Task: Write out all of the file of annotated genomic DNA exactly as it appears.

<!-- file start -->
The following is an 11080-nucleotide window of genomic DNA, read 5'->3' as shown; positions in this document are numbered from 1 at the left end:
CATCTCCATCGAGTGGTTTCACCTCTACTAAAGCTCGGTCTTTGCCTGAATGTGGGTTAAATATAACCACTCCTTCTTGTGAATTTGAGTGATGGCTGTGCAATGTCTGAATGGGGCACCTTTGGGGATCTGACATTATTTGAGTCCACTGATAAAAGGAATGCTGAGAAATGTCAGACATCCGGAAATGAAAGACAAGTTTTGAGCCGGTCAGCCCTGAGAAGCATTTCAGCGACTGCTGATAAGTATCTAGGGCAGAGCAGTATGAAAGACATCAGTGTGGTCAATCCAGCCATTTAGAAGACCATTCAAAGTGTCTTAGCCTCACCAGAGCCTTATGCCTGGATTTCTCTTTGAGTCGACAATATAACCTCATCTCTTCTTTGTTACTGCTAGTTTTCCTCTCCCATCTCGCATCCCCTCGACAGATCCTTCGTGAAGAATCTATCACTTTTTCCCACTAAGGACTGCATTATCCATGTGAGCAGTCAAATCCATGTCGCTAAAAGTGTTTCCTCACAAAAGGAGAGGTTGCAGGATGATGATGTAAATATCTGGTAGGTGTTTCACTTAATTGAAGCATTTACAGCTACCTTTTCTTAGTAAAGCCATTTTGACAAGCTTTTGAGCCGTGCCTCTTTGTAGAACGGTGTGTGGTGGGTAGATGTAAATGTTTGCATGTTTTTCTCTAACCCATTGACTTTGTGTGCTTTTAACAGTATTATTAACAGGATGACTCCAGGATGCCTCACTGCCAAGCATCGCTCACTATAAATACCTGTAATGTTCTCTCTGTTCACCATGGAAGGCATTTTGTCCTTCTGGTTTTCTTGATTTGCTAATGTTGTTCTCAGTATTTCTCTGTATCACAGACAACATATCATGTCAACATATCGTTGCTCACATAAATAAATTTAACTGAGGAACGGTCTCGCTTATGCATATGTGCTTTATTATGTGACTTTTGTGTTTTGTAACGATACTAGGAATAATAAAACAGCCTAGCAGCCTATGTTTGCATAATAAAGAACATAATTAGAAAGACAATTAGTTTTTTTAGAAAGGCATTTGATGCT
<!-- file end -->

The following is an 11080-nucleotide window of genomic DNA, read 5'->3' as shown; positions in this document are numbered from 1 at the left end:
CATCTCCATCGAGTGGTTTCACCTCTACTAAAGCTCGGTCTTTGCCTGAATGTGGGTTAAATATAACCACTCCTTCTTGTGAATTTGAGTGATGGCTGTGCAATGTCTGAATGGGGCACCTTTGGGGATCTGACATTATTTGAGTCCACTGATAAAAGGAATGCTGAGAAATGTCAGACATCCGGAAATGAAAGACAAGTTTTGAGCCGGTCAGCCCTGAGAAGCATTTCAGCGACTGCTGATAAGTATCTAGGGCAGAGCAGTATGAAAGACATCAGTGTGGTCAATCCAGCCATTTAGAAGACCATTCAAAGTGTCTTAGCCTCACCAGAGCCTTATGCCTGGATTTCTCTTTGAGTCGACAATATAACCTCATCTCTTCTTTGTTACTGCTAGTTTTCCTCTCCCATCTCGCATCCCCTCGACAGATCCTTCGTGAAGAATCTATCACTTTTTCCCACTAAGGACTGCATTATCCATGTGAGCAGTCAAATCCATGTCGCTAAAAGTGTTTCCTCACAAAAGGAGAGGTTGCAGGATGATGATGTAAATATCTGGTAGGTGTTTCACTTAATTGAAGCATTTACAGCTACCTTTTCTTAGTAAAGCCATTTTGACAAGCTTTTGAGCCGTGCCTCTTTGTAGAACGGTGTGTGGTGGGTAGATGTAAATGTTTGCATGTTTTTCTCTAACCCATTGACTTTGTGTGCTTTTAACAGTATTATTAACAGGATGACTCCAGGATGCCTCACTGCCAAGCATCGCTCACTATAAATACCTGTAATGTTCTCTCTGTTCACCATGGAAGGCATTTTGTCCTTCTGGTTTTCTTGATTTGCTAATGTTGTTCTCAGTATTTCTCTGTATCACAGACAACATATCATGTCAACATATCGTTGCTCACATAAATAAATTTAACTGAGGAACGGTCTCGCTTATGCATATGTGCTTTATTATGTGACTTTTGTGTTTTGTAACGATACTAGGAATAATAAAACAGCCTAGCAGCCTATGTTTGCATAATAAAGAACATAATTAGAAAGACAATTAGTTTTTTTAGAAAGGCATTTGATGCT